Lyft Accuses Uber of |’Witch Hunt’ for Secrets


     SAN FRANCISCO (CN) – Uber is using discovery requests in a data-breach lawsuit to snatch trade secrets from its archrival, Lyft claims in Federal Court.
     Lyft sought a protective order on Feb. 18, accusing Uber of conducting a “witch-hunt” to harass one of its employees, steal trade secrets and “distract attention from its long and storied history of data breaches.”
     Uber claims it needs the information to find out if Lyft or its unnamed employee were involved in a data breach that compromised the personal data of 50,000 Uber drivers.
     The disputed discovery requests surfaced in October last year after U.S. Magistrate Judge Laurel Beeler dismissed a class action from former Uber driver Sasha Antman, with leave to amend .
     Antman claimed a data breach in May 2014 jeopardized his and tens of thousands of Uber drivers’ personal information.
     Beeler found that Antman failed to allege an injury resulting from the breach, which Uber claims exposed only drivers’ names and driver’s license numbers.
     Since the dismissal, Uber has served Lyft and its unnamed employee with 11 discovery requests, seeking copies of “competitive intelligence Lyft gathered about Uber” and access to the employee’s computers, emails and messages, including internal Lyft communications.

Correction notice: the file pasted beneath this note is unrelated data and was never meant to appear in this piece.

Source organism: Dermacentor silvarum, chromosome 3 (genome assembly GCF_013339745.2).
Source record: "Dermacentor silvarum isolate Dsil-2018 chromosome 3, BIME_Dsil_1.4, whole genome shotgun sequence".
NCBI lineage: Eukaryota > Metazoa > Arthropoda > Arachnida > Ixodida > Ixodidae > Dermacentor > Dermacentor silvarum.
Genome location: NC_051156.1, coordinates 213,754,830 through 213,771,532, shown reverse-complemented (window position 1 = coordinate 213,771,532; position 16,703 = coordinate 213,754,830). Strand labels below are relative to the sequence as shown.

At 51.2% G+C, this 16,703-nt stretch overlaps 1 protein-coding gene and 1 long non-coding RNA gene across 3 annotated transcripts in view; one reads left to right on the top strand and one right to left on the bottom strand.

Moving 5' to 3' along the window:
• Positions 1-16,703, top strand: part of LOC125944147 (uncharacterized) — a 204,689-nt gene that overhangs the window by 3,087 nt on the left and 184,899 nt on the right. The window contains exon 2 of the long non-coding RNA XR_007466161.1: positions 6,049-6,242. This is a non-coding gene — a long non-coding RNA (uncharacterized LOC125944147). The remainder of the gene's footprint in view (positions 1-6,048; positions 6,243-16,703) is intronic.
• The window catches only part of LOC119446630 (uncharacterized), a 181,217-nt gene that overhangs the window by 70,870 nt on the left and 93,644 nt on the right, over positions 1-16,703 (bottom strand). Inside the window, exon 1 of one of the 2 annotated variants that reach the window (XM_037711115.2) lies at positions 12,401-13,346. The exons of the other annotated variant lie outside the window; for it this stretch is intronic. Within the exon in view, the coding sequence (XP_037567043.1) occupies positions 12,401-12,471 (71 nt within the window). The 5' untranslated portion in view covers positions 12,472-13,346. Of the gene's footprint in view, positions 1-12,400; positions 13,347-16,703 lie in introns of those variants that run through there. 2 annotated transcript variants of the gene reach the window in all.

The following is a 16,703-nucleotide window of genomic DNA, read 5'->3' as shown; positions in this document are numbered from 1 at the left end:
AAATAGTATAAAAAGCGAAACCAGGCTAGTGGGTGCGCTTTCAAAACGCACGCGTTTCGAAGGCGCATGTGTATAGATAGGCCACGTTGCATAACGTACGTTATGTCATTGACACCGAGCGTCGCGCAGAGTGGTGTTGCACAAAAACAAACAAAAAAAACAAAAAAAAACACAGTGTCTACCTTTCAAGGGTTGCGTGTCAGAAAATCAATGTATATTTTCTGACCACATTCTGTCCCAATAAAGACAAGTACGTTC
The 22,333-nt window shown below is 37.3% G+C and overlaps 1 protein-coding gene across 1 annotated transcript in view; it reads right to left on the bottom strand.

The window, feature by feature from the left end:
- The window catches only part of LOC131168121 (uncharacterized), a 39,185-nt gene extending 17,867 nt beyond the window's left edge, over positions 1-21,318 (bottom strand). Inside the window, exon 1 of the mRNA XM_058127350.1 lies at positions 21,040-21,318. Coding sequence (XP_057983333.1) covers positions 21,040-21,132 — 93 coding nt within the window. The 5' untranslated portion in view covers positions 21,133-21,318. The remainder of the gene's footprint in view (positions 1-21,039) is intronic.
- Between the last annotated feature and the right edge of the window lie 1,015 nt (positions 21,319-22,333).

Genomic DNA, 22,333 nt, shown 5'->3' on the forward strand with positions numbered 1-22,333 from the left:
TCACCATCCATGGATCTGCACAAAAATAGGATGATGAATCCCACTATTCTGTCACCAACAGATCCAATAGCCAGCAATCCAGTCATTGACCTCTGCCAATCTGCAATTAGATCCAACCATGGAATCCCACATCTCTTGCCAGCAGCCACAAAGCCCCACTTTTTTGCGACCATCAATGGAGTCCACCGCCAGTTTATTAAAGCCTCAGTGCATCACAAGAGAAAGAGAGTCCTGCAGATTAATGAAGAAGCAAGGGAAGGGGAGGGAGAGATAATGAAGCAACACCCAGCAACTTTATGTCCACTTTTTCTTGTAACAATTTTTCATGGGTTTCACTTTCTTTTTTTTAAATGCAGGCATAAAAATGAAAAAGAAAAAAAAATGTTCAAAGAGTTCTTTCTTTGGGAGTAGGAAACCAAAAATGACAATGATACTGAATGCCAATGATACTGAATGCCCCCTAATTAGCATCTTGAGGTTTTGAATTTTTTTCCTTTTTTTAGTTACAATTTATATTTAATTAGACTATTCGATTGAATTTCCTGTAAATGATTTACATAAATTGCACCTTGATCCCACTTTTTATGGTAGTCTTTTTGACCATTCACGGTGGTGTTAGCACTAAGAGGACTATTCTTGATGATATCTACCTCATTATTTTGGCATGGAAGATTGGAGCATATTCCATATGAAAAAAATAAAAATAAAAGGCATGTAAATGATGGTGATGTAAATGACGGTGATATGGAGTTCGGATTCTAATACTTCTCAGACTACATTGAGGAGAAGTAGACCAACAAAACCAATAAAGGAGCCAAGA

Uber acknowledged its engineers left a confidential security key “lying around” and available through a public website for about six months before the breach occurred, Lyft stated in its motion for a protective order.
     Uber previously sought discovery from Comcast to identify a person using an IP address that got access to the security key used in the breach.
     Reuters reported in October last year that two anonymous sources identified the user of that IP address as Lyft’s technology chief, Chris Lambert.
     But Lyft responded that it had investigated the allegations and found Lambert had nothing to do with the breach.
     In its Feb. 18 motion for a protective order, Lyft says Uber has backpedaled on its claim that only names and driver’s license numbers were compromised by the breach, in a calculated effort to continue its “witch hunt” for Lyft’s secrets.
     “What Uber saw was an opportunity to wrest control of this (dismissed) case, string the plaintiff along for as long as it needed, and issue a swath of subpoenas seeking confidential, internal information about its chief competitor,” Lyft stated in the motion.
     “Enough is enough. Lyft respectfully requests that this Court rein Uber in, and that it grant Lyft’s motion for a protective order preventing any further abusive and harassing discovery,” the motion concludes.
     Lyft is represented by Rachael Meny with Keker Van Nest in San Francisco.
     Uber, represented by Gibson, Dunn and Krutcher, has not yet filed a response to Lyft’s motion.
     A hearing on the motion is scheduled for March 24.

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